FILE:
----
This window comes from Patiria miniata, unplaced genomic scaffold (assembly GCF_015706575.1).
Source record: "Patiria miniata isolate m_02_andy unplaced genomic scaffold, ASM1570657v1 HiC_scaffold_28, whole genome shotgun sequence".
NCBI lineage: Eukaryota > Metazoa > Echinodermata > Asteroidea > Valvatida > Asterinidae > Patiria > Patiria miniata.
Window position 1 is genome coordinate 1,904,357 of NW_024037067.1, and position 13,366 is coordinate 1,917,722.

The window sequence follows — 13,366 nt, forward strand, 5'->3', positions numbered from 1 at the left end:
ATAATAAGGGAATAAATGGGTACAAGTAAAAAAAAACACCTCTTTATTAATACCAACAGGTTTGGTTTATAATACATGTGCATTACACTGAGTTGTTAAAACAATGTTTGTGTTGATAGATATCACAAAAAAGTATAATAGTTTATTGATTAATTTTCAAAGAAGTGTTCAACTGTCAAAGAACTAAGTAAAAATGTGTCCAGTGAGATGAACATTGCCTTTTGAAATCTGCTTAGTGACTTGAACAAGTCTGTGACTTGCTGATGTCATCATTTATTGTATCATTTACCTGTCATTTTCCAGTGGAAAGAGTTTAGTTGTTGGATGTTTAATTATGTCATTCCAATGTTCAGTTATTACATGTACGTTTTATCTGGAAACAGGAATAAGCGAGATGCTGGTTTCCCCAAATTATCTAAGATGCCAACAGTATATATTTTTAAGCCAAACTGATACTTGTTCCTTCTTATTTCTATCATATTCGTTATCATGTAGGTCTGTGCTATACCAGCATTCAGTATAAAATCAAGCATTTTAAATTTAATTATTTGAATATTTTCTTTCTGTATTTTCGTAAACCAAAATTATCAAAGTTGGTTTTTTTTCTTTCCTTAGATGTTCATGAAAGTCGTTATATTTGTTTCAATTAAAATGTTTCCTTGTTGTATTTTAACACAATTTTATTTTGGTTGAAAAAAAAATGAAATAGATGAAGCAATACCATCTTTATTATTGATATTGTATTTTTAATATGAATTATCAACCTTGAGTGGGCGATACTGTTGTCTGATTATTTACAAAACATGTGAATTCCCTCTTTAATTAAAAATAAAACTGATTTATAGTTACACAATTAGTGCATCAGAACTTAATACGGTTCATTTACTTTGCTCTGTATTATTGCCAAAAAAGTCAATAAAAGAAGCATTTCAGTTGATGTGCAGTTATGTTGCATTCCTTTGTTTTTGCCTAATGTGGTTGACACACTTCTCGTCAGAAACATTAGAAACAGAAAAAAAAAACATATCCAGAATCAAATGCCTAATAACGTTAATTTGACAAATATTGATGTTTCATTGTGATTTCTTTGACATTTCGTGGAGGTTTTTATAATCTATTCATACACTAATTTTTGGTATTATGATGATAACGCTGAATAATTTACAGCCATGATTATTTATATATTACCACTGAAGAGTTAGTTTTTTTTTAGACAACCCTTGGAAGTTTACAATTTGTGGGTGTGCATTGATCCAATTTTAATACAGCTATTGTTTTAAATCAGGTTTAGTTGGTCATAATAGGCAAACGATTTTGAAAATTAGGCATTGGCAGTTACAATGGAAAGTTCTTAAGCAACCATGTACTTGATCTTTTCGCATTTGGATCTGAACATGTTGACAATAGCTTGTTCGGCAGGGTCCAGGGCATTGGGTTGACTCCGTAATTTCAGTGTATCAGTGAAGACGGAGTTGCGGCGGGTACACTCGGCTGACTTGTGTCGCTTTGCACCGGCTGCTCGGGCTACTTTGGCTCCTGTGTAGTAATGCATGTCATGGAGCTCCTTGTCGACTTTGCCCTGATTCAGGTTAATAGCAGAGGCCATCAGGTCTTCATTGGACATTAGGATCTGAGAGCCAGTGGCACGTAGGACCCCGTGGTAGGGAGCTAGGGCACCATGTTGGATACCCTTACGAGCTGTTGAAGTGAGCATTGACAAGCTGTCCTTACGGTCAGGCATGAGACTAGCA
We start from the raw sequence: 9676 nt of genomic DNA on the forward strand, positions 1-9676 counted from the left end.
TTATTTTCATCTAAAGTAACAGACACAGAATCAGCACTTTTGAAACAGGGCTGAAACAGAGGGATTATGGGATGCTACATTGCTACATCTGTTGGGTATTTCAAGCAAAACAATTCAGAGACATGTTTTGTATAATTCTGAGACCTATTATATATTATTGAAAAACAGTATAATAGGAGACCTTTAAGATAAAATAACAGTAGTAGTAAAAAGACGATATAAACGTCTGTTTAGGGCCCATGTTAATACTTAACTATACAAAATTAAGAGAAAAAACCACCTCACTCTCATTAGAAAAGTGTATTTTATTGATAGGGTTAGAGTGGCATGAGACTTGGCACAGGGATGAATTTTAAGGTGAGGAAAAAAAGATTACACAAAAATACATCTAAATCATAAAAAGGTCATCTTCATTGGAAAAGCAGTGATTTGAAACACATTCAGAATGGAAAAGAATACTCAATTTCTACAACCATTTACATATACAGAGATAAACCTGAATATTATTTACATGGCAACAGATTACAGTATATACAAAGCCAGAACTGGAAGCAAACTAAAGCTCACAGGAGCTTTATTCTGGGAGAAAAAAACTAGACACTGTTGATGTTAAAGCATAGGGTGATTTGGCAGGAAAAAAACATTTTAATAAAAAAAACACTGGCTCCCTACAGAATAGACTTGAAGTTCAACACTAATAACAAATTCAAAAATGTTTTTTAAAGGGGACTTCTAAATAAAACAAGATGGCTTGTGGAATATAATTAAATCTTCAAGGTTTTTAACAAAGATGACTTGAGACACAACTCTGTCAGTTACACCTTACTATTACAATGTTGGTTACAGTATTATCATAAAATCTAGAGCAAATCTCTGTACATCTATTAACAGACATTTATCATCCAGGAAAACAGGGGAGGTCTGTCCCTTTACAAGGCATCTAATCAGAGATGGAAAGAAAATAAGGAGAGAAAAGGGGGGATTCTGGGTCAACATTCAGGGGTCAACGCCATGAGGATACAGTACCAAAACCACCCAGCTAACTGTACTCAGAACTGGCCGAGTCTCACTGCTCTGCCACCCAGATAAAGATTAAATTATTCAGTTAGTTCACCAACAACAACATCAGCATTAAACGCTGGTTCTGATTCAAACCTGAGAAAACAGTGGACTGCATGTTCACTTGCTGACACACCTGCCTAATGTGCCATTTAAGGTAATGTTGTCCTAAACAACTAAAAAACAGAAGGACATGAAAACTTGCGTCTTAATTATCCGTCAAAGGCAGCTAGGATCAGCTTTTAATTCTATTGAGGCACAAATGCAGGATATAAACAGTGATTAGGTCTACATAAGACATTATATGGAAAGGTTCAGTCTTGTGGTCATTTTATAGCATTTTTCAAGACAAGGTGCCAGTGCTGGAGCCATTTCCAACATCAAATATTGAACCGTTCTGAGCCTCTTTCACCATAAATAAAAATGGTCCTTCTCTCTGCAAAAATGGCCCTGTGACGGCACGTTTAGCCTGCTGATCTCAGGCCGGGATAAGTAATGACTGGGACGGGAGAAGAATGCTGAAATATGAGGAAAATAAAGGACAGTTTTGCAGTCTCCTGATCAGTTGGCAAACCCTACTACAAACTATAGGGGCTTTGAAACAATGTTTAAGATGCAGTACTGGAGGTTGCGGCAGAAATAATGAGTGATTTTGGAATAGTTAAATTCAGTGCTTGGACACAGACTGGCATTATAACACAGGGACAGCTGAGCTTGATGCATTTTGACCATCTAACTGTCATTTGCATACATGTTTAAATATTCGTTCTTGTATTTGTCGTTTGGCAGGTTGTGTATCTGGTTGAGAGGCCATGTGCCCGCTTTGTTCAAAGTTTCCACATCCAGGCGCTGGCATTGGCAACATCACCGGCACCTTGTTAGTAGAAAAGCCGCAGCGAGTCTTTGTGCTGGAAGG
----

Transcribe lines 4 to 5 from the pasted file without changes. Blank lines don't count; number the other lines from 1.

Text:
Window position 1 is genome coordinate 1,904,357 of NW_024037067.1, and position 13,366 is coordinate 1,917,722.

The window sequence follows — 13,366 nt, forward strand, 5'->3', positions numbered from 1 at the left end: